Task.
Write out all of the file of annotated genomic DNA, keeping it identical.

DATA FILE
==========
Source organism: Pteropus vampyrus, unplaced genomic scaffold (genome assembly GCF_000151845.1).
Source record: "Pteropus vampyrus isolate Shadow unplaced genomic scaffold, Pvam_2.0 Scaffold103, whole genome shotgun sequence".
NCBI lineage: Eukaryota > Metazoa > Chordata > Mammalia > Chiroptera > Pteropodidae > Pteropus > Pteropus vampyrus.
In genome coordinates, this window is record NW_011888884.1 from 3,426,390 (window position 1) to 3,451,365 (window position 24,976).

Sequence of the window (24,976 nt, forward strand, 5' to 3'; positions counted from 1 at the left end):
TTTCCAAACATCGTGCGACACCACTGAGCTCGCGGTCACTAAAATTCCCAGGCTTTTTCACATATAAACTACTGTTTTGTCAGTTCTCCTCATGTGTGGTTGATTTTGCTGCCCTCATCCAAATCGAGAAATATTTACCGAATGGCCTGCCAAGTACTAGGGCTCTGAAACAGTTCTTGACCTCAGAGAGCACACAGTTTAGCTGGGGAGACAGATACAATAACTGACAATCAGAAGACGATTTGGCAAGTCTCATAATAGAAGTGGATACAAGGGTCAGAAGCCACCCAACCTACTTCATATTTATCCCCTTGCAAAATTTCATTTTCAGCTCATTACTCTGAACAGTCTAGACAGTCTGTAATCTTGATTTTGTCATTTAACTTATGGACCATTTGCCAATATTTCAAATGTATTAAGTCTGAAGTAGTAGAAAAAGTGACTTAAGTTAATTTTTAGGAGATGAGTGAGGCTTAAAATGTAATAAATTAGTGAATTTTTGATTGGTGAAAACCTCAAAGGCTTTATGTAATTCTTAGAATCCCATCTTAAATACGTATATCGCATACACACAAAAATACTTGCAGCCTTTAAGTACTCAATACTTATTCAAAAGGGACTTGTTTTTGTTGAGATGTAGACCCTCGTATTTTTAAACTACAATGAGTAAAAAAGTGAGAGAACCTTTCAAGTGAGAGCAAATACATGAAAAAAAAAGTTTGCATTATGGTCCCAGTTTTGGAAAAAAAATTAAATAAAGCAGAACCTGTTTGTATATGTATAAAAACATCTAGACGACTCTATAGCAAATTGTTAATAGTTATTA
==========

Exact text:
Source organism: Pteropus vampyrus, unplaced genomic scaffold (genome assembly GCF_000151845.1).
Source record: "Pteropus vampyrus isolate Shadow unplaced genomic scaffold, Pvam_2.0 Scaffold103, whole genome shotgun sequence".
NCBI lineage: Eukaryota > Metazoa > Chordata > Mammalia > Chiroptera > Pteropodidae > Pteropus > Pteropus vampyrus.
In genome coordinates, this window is record NW_011888884.1 from 3,426,390 (window position 1) to 3,451,365 (window position 24,976).

Sequence of the window (24,976 nt, forward strand, 5' to 3'; positions counted from 1 at the left end):
TTTCCAAACATCGTGCGACACCACTGAGCTCGCGGTCACTAAAATTCCCAGGCTTTTTCACATATAAACTACTGTTTTGTCAGTTCTCCTCATGTGTGGTTGATTTTGCTGCCCTCATCCAAATCGAGAAATATTTACCGAATGGCCTGCCAAGTACTAGGGCTCTGAAACAGTTCTTGACCTCAGAGAGCACACAGTTTAGCTGGGGAGACAGATACAATAACTGACAATCAGAAGACGATTTGGCAAGTCTCATAATAGAAGTGGATACAAGGGTCAGAAGCCACCCAACCTACTTCATATTTATCCCCTTGCAAAATTTCATTTTCAGCTCATTACTCTGAACAGTCTAGACAGTCTGTAATCTTGATTTTGTCATTTAACTTATGGACCATTTGCCAATATTTCAAATGTATTAAGTCTGAAGTAGTAGAAAAAGTGACTTAAGTTAATTTTTAGGAGATGAGTGAGGCTTAAAATGTAATAAATTAGTGAATTTTTGATTGGTGAAAACCTCAAAGGCTTTATGTAATTCTTAGAATCCCATCTTAAATACGTATATCGCATACACACAAAAATACTTGCAGCCTTTAAGTACTCAATACTTATTCAAAAGGGACTTGTTTTTGTTGAGATGTAGACCCTCGTATTTTTAAACTACAATGAGTAAAAAAGTGAGAGAACCTTTCAAGTGAGAGCAAATACATGAAAAAAAAAGTTTGCATTATGGTCCCAGTTTTGGAAAAAAAATTAAATAAAGCAGAACCTGTTTGTATATGTATAAAAACATCTAGACGACTCTATAGCAAATTGTTAATAGTTATTA